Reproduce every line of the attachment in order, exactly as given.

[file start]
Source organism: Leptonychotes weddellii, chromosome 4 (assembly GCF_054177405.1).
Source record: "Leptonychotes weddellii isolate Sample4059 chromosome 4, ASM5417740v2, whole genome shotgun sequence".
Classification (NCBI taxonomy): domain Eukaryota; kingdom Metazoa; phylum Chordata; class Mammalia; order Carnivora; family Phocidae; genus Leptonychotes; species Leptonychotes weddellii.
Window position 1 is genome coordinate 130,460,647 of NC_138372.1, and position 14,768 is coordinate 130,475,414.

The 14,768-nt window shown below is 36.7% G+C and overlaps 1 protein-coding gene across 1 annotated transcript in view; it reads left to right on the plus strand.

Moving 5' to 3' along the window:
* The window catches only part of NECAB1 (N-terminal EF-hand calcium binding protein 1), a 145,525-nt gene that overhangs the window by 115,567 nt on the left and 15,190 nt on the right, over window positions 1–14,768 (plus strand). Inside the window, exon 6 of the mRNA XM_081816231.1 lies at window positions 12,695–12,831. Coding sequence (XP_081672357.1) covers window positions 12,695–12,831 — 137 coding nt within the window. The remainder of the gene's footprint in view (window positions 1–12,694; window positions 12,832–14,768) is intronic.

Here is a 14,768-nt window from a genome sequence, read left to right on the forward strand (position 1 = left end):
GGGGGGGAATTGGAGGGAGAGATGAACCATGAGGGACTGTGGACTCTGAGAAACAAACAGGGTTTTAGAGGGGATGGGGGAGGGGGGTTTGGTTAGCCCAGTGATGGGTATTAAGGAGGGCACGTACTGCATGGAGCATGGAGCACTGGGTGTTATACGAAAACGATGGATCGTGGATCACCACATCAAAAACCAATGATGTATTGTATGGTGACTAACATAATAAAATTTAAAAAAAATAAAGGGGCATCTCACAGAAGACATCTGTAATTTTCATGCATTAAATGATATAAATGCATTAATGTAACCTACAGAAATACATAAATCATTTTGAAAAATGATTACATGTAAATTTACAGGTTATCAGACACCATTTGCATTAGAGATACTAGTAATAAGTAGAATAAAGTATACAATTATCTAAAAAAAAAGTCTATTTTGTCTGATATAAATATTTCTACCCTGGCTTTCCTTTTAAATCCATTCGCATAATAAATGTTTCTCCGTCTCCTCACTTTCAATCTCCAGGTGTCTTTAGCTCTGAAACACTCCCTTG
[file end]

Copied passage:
Source organism: Leptonychotes weddellii, chromosome 4 (assembly GCF_054177405.1).
Source record: "Leptonychotes weddellii isolate Sample4059 chromosome 4, ASM5417740v2, whole genome shotgun sequence".
Classification (NCBI taxonomy): domain Eukaryota; kingdom Metazoa; phylum Chordata; class Mammalia; order Carnivora; family Phocidae; genus Leptonychotes; species Leptonychotes weddellii.
Window position 1 is genome coordinate 130,460,647 of NC_138372.1, and position 14,768 is coordinate 130,475,414.

The 14,768-nt window shown below is 36.7% G+C and overlaps 1 protein-coding gene across 1 annotated transcript in view; it reads left to right on the plus strand.

Moving 5' to 3' along the window:
* The window catches only part of NECAB1 (N-terminal EF-hand calcium binding protein 1), a 145,525-nt gene that overhangs the window by 115,567 nt on the left and 15,190 nt on the right, over window positions 1–14,768 (plus strand). Inside the window, exon 6 of the mRNA XM_081816231.1 lies at window positions 12,695–12,831. Coding sequence (XP_081672357.1) covers window positions 12,695–12,831 — 137 coding nt within the window. The remainder of the gene's footprint in view (window positions 1–12,694; window positions 12,832–14,768) is intronic.

Here is a 14,768-nt window from a genome sequence, read left to right on the forward strand (position 1 = left end):
GGGGGGGAATTGGAGGGAGAGATGAACCATGAGGGACTGTGGACTCTGAGAAACAAACAGGGTTTTAGAGGGGATGGGGGAGGGGGGTTTGGTTAGCCCAGTGATGGGTATTAAGGAGGGCACGTACTGCATGGAGCATGGAGCACTGGGTGTTATACGAAAACGATGGATCGTGGATCACCACATCAAAAACCAATGATGTATTGTATGGTGACTAACATAATAAAATTTAAAAAAAATAAAGGGGCATCTCACAGAAGACATCTGTAATTTTCATGCATTAAATGATATAAATGCATTAATGTAACCTACAGAAATACATAAATCATTTTGAAAAATGATTACATGTAAATTTACAGGTTATCAGACACCATTTGCATTAGAGATACTAGTAATAAGTAGAATAAAGTATACAATTATCTAAAAAAAAAGTCTATTTTGTCTGATATAAATATTTCTACCCTGGCTTTCCTTTTAAATCCATTCGCATAATAAATGTTTCTCCGTCTCCTCACTTTCAATCTCCAGGTGTCTTTAGCTCTGAAACACTCCCTTG